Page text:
At the international media conference held yesterday at the old Team New Zealand base in Viaduct Harbour, it was revealed that Team New Zealand would be one of the four teams having practice sessions in the new AC45 prototype which has been sailing in Auckland for the past 12 days.
The AC45 is expected to be handed over to America's Cup Management early next week, at which point she will be made available for use by teams entered in the 34th America's Cup.
America's Cup skipper, James Spithill when questioned on the order of the teams using the boat said that Oracle Racing and Mascalzone Latino would have the first use, followed by Team New Zealand and Artemis Racing.
The handover of the AC45 is a crunch point in the process of the 34th America's Cup - where teams announced, and otherwise, will have the opportunity to step up to the plate and run a practice session. For those who have been announced it will be a time to show they do have the on the water substance to their program.
America's Cup Regatta Management have been consistent in their stipulation that only teams entered in the 34th America's Cup will will be allowed to sail the AC45, developed as a junior version of the AC72 to be sailed in the Match and Louis Vuitton Cup.
A Notice issued by ACRM states in part: 'Competitors that do not have their own AC45 will get shared/equal access to this yacht until subsequent yachts become available.' Under the Protocol governing the 34th Americas Cup?nid=79763
, 'Competitor' is a defined term meaning a Defender Candidate or a Challenger. (In the same document a 'Challenger means a yacht club (and its representative team) whose challenge has been accepted by GGYC and, for the avoidance of doubt includes the Challenger of Record.')
Or simply joining up the dots, to sail the ACRM owned AC45, you have to be a Competitor, which means that you lodged a Challenge for the America's Cup, and that Challenge must have been accepted by the Golden Gate Yacht Club, as Defender of the America's Cup.
The implication being that if Team New Zealand do sail the AC45 in Auckland as mentioned yesterday by the Defender, Oracle Racing, then one can assume that they have had their Challenge accepted.
When the first group of entries were announced for the 34th America's Cup, there was one unnamed entry which has always been kept confidential.
In his column in the authoritative Seahorse magazine's January 2011 issue, World Sailing Team Association's Paul Cayard (also CEO of Artemis Racing) said 'Artemis Racing was the third team to enter the competition on 1 November and Team New Zealand followed shortly thereafter.'
Then it was revealed that Cookson Boats had taken delivery of a set of moulds for an AC45 and were building their first boat. It has not been confirmed whether Cooksons will build the hulls for the whole initial batch of 10 boats, or if they, in their role as Team NZ's long-standing builder would be building the AC 45's for the worlds top professional sailing team. Sail-World was told that moulds for the AC45 would be made available for other builders, but the project to date has only involved a group of New Zealand companies.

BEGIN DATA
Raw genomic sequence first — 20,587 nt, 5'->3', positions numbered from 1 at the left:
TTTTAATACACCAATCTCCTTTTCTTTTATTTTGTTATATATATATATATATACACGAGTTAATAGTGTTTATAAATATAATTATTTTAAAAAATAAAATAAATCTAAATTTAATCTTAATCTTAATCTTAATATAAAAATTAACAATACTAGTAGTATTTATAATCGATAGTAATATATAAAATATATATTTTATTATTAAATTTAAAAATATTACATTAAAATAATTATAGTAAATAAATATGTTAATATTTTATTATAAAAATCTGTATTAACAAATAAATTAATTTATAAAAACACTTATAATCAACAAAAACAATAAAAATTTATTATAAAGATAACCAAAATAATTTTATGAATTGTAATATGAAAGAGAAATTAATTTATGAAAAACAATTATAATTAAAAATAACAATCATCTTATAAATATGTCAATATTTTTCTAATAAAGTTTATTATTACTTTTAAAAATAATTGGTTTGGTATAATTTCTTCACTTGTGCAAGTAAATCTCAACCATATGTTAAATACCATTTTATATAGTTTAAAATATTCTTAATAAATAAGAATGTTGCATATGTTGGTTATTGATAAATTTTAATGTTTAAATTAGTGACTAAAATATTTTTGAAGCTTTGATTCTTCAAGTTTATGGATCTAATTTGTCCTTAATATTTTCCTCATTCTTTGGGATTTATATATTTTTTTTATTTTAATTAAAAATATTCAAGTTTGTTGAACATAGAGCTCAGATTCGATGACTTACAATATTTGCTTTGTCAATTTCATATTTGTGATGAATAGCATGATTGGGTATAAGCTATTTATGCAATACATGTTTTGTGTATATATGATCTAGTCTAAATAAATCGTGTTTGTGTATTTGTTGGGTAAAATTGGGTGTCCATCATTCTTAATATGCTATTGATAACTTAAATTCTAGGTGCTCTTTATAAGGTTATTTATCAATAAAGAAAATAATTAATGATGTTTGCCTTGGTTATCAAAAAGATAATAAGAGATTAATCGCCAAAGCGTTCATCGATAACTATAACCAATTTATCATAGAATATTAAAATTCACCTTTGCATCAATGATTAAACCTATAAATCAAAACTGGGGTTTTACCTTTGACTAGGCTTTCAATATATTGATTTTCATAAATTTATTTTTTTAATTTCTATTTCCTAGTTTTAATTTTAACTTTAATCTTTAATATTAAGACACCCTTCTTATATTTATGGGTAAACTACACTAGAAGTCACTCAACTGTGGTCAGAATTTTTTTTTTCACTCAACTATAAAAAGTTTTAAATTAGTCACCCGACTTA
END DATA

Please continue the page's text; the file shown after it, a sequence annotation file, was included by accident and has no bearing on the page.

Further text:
Dean Barker, skipper of Emirates Team New Zealand, takes the helm of an Extreme 40 for the first time on day 1 of the Extreme Sailing Series™ Almeria. - Paul Wyeth / OC Events Click Here to view large photo
There has been little said officially by Team New Zealand who are undertaking a process of what they term 'due diligence' on an America's Cup entry, using a group of multihull and wingsail experts. It was made plain that they preferred a US venue and CEO Grant Dalton is on the record as being in favour of San Francisco - subsequently announced as the venue.
Their reticence in outing themselves as an America's Cup entry is attributed to the fact that Team New Zealand will not announce a definite entry until funding and key essentials are secure. The party line from the team on the subject of an America's Cup entry has been that they 'have until 31st March to make an entry'.
The team would not have any trouble fielding a crew with the likes of Dean Barker (Extreme 40 and A-class experience), Glenn Ashby (Olympic Tornado medalist and multiple World Champion, multiple A-class World Champion, Little America's Cup competitor and then BMW Oracle Racing coach in the 33rd America's Cup), Darren Bundock (Olympic medalist and multiple World Champion in the Olympic Tornado, Extreme 40 and racing multihull exponent) as well as crew from several America's Cup Challenges and twice winning Audi MedCups. Team CEO Grant Dalton is a past winner of the Jules Verne Trophy for fastest round the world circumnavigation in the 120ft catamaran Club Med.
Some comment was also made at the media conference by Russell Coutts, CEO of Oracle Racing that if there was sufficient private owner interest, the wing sailed AC45 could be developed as its own class and circuit with a mix of Youth, America's Cup and other professional/amateur/Olympic crews competing.